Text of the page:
So here are some fun facts as “food for thought” on transporting livestock. In the United States, there are no federal regulations of farmed animals in transport. A bit of history on the only law pertaining to transporting animals goes way back to 1873. That’s right, over 100 years ago, which is when the mode of transportation to move livestock was the rail car. Therefore, the U.S. government passed the 28 hour law. The Twenty-eight hour law states that animals cannot be transported for more than 28 hours without being unloaded for five hours for food, water and rest via “rail car, express carrier or common carrier.” Of course, trucks soon trumped rail cars by the 1950’s as the top mode of transportation.
Until 2006, the USDA (United States Department of Agriculture), the government agency in charge of enforcing the law, defended the law as it stood excluding interstate transport by truck. Thankfully, a petition led by several animal advocacy groups was submitted to the USDA in October 2005 to challenge the outdated version of the law. The USDA agreed that it would start protecting livestock being transported by truck. Unfortunately, as it is with factory farms, the law is loosely if ever followed, let alone enforced or regulated. Truckers doctor their log books and push on many hours and even days past the 28 hours without unloading their animals. In addition to the already treacherous journey, there are the crashes on highways all across the country that are mishandled.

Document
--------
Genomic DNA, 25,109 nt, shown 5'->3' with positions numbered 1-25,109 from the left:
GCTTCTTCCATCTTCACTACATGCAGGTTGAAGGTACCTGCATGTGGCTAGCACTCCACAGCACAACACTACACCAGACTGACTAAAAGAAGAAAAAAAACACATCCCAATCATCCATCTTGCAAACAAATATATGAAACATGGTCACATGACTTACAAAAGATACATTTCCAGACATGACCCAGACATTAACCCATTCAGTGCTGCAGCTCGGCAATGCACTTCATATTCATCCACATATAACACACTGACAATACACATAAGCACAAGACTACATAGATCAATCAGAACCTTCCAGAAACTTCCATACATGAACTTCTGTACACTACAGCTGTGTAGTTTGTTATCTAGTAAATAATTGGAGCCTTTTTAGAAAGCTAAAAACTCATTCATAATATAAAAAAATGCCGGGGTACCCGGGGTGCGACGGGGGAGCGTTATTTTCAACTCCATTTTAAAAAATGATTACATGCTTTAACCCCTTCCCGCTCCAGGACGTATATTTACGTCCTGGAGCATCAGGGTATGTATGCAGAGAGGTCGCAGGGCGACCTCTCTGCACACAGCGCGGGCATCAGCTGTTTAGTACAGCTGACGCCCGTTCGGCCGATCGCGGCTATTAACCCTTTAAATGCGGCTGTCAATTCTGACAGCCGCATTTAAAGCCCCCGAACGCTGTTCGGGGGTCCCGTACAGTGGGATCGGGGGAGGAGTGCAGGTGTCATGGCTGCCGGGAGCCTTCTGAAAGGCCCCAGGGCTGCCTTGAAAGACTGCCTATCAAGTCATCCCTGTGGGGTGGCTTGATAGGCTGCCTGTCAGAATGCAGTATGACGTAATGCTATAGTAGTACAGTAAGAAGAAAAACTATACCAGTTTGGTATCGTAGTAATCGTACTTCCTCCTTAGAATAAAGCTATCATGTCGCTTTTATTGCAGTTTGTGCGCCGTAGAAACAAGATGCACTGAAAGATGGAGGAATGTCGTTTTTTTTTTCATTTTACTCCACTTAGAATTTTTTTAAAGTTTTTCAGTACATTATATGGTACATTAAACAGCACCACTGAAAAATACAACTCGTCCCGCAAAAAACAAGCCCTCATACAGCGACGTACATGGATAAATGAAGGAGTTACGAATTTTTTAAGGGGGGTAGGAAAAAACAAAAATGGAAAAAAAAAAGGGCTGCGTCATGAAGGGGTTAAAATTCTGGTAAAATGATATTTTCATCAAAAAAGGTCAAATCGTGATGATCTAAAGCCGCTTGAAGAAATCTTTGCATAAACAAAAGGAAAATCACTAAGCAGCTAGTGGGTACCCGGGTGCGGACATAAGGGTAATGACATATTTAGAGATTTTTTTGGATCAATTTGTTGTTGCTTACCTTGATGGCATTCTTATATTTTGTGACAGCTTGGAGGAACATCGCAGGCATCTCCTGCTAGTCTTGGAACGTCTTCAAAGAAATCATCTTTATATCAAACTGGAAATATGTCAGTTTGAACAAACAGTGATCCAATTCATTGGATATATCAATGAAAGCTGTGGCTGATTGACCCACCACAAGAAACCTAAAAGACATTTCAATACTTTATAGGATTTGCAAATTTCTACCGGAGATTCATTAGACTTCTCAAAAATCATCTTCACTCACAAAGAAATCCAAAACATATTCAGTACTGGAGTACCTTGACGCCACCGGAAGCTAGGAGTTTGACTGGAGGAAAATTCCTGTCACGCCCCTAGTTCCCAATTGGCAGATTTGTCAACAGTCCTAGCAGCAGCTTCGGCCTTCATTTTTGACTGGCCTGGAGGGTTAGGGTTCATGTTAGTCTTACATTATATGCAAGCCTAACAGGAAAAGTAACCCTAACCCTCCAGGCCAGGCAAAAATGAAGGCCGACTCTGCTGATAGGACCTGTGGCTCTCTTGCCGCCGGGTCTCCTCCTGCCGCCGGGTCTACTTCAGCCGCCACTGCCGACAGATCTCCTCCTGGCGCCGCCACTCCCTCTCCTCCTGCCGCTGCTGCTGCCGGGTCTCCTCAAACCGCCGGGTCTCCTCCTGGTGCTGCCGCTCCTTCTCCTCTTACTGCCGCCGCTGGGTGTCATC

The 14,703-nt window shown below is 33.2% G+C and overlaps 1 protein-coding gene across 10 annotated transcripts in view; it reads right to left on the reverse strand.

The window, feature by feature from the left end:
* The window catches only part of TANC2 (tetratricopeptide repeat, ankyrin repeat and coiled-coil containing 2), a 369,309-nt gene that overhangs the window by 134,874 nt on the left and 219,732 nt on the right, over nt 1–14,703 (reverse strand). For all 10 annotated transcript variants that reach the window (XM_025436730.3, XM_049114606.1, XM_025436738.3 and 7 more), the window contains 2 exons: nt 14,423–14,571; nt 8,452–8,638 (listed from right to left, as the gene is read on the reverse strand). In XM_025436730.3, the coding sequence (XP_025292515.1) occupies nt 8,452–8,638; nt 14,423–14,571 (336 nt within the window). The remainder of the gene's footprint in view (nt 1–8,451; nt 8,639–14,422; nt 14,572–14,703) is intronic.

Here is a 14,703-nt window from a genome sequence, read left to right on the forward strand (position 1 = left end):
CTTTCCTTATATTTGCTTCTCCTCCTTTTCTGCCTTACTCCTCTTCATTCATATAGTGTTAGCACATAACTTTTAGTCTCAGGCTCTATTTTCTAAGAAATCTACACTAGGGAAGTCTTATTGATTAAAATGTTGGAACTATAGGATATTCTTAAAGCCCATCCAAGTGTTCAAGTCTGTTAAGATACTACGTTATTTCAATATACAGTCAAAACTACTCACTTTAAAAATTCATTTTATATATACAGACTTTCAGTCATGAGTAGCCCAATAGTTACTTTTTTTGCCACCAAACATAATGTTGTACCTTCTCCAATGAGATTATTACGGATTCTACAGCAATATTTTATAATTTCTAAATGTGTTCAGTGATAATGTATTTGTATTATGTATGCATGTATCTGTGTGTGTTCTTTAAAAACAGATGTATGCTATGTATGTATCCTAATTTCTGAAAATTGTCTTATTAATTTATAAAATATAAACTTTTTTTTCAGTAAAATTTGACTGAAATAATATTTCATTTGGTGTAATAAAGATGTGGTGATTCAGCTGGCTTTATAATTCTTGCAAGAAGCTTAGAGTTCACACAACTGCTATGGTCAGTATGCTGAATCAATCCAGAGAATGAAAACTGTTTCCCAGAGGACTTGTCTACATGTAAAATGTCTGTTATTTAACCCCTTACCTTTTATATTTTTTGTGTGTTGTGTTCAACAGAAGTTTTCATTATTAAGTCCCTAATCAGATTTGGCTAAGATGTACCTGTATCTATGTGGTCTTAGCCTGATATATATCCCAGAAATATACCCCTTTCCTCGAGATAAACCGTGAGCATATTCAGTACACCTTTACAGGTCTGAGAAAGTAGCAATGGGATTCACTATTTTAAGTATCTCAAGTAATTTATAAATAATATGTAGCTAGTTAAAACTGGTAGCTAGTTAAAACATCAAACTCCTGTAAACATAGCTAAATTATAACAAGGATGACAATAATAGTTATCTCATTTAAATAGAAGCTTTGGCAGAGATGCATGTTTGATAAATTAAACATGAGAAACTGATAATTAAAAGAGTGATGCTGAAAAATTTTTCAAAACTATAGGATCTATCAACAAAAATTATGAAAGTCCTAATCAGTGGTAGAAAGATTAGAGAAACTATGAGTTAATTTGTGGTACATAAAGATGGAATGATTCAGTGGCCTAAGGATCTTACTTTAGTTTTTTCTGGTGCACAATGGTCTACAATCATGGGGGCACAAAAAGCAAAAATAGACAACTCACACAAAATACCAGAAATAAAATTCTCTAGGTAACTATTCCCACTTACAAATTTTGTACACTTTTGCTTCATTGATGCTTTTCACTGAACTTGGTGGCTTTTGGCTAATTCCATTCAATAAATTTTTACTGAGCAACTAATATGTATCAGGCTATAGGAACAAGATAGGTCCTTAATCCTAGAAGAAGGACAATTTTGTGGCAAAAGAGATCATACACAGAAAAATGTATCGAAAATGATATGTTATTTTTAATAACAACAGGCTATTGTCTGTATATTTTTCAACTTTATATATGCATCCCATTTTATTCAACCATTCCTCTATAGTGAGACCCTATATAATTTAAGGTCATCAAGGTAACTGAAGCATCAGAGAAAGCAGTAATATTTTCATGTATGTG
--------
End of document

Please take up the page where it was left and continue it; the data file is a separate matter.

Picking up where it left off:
So let’s talk turkey. Over 300 million turkeys are killed each year for food, over 45 million are killed for Thanksgiving alone, while 22 million are killed for Christmas. Like all poultry, turkey’s have no federal protection. What occurred recently on June 14, 2012 in Ridgeway, VA, is just one story, one example of what a certain group of turkeys endured during transport on their way to slaughter.